Fast forward. I’ve decided to join Lateral Link, a Division of Mainspring Legal. I hope if you ever need help, you will consider contacting me.

Four years ago this week I posted a blog titled: If I write a novel about a law firm…I need your ideas. As you will see, on that day I was starting a novel writing class. In January of 2014, I began writing a novel.

Four years and nine drafts later, I have finally published it. The title is The Billionaire’s Lawyer. It is available here in both softcover and e-book versions. You can also find it on Amazon. I understand the Kindle version will be available on Amazon in a few weeks.

Why did it take four years to write and why did it take 10 versions until I was willing to publish it? There are two reasons. First, I was never satisfied with my work. I always thought, and still believe, I could make it better. Second, I’ve been able to incorporate events that have taken place over the last four years. Several times, I have thought,

What’s happening in real life is far stranger than anything I could possibly make up.

When I began writing, I hadn’t considered that the government might have hacked into a news reporter’s computer, corporations and political groups might use social media in ways no one ever thought of to sway opinion, and I had never heard of the term “fake news.”

My original protagonist was the great-granddaughter of a Galveston Mafia boss. Why did that character interest me? I didn’t know the Galveston history of the Free Galveston era, and was fascinated when I studying it. You can check it out here. (My second novel will likely be about this character.)

Gabriela Sanchez is the protagonist of The Billionaire’s Lawyer. She grew up in the Rio Grande Valley and moved to Dallas to prove to herself, and perhaps her father, that she could make it on the big stage. Why did I want the protagonist to be a Hispanic woman from the Rio Grande Valley?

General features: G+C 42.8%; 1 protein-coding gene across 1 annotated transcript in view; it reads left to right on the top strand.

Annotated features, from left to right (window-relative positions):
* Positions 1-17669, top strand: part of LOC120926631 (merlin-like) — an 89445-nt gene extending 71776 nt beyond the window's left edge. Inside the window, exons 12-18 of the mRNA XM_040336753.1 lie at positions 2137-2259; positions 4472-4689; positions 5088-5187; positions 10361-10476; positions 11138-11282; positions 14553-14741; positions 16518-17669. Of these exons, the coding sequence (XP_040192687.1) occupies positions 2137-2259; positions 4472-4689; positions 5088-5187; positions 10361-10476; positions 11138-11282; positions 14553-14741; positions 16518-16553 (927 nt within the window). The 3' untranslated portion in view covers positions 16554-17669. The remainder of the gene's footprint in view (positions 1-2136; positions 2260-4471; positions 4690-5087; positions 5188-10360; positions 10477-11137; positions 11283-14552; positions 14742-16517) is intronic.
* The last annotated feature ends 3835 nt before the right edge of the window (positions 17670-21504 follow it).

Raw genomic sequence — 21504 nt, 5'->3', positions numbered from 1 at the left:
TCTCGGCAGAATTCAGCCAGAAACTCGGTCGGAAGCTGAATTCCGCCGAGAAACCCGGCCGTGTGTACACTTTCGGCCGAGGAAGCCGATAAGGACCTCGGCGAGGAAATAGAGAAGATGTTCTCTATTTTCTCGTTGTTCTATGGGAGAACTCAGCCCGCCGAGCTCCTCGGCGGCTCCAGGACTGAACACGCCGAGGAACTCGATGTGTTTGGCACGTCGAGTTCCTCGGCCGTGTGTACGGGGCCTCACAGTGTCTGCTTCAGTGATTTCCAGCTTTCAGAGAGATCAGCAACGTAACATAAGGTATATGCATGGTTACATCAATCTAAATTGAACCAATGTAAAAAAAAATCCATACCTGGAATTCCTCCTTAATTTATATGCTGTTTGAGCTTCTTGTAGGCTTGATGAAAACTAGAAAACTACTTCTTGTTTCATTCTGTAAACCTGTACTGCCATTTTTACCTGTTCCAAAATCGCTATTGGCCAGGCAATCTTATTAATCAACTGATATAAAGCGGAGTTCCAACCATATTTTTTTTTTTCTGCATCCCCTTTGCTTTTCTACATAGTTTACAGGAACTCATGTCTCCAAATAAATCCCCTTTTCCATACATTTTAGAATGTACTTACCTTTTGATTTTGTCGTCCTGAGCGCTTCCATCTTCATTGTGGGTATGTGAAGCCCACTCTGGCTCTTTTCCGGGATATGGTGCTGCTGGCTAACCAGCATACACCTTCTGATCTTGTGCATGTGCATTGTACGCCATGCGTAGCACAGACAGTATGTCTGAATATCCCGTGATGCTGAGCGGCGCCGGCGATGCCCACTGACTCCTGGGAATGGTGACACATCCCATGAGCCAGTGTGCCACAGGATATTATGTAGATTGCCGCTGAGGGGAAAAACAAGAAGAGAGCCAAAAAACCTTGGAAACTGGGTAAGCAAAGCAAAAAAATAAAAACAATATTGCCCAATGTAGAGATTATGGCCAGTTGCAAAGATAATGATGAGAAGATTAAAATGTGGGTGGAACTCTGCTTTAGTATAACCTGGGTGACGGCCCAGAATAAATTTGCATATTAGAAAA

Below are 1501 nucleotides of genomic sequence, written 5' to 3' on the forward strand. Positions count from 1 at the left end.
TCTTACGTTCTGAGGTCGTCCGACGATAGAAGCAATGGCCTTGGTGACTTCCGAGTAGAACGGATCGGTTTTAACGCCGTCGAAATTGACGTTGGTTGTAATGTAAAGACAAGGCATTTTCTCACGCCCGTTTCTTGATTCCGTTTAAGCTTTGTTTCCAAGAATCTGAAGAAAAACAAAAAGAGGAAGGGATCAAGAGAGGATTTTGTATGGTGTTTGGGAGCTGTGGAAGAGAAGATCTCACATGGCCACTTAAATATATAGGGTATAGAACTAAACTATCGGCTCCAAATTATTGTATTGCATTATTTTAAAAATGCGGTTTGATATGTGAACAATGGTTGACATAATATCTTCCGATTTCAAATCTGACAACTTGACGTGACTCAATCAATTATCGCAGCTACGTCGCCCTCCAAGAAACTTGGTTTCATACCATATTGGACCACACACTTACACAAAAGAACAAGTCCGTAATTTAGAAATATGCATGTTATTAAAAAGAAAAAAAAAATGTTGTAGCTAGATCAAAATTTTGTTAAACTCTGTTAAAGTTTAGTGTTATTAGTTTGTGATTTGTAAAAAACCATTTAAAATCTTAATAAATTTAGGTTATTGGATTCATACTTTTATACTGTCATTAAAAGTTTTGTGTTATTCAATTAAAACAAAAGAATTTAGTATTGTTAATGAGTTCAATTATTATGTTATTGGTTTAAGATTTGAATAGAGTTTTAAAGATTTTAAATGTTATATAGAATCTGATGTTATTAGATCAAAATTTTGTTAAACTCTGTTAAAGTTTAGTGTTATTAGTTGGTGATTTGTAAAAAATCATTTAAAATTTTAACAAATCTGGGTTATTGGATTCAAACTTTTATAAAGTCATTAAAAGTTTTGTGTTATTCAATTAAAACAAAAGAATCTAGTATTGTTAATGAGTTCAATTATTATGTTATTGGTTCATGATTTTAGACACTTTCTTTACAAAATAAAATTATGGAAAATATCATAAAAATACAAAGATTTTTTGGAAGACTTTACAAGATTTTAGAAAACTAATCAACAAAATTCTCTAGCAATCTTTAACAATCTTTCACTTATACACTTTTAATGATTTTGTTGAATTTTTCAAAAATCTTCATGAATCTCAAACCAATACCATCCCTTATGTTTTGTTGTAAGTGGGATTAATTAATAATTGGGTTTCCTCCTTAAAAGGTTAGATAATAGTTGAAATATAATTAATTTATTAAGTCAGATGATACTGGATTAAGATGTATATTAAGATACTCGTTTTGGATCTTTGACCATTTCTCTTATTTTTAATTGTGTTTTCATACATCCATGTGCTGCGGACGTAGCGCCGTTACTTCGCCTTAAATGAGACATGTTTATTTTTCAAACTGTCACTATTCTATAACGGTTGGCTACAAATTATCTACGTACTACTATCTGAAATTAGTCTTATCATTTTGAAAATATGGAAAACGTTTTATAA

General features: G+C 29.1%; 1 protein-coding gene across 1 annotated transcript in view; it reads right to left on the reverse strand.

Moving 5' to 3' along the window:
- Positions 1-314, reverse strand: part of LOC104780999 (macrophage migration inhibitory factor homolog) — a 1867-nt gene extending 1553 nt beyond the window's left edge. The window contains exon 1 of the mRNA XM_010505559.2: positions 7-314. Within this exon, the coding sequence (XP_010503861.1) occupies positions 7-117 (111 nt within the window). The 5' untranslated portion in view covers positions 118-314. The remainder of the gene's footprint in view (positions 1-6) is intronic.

There are many reasons: First, I wanted to write about someone different than me. I decided the protagonist should be a woman because, having coached and mentored hundreds of young women lawyers, I know women face different challenges while striving to be successful.

Why did I want my character to be a Hispanic woman? While doing research I discovered that Hispanic women make up around 7% of the US population, but less than 1/2 of 1 percent of the partners in law firms. I also recognized in my research that because of movies and television shows, Hispanic women have been unfairly stereotyped. I’m sure you know this, but if you are interested here is a Latina Magazine article: 10 Latino Stereotypes We’ve Heard All Our Lives That Are Completely False.

Why did I decide my character had grown up in the Rio Grande Valley? There were many reasons. Our daughter taught school there. Our son-in-law grew up there. Sadly, the Rio Grande Valley is one of the poorest and most corrupt regions in the country. See: Rio Grande Valley Tops List of “America’s Poorest Cities” and Corruption On The Border: Dismantling Misconduct In The Rio Grande Valley.

More important than all of those reasons, I mentored a young lawyer who grew up in the Rio Grande Valley. I learned a great deal from her. She told me her mom was a teacher and her dad was a principal. She went to both college and law school on scholarships. At Notre Dame Law School she was the only Hispanic student and other students believed she was there only because of “affirmative action.” She later proved them wrong when she outperformed most of them.

She once told me that many times she wondered if she measured up and sometimes believed someone would figure out she was not as smart or not as capable a lawyer as them. Those feelings motivated her to work harder and probably contributed to her success.

I’m not sure if the lawyer I mentored will see this, but I have to thank her for sharing ideas that became the inspiration for my protagonist.

So, what’s the story about?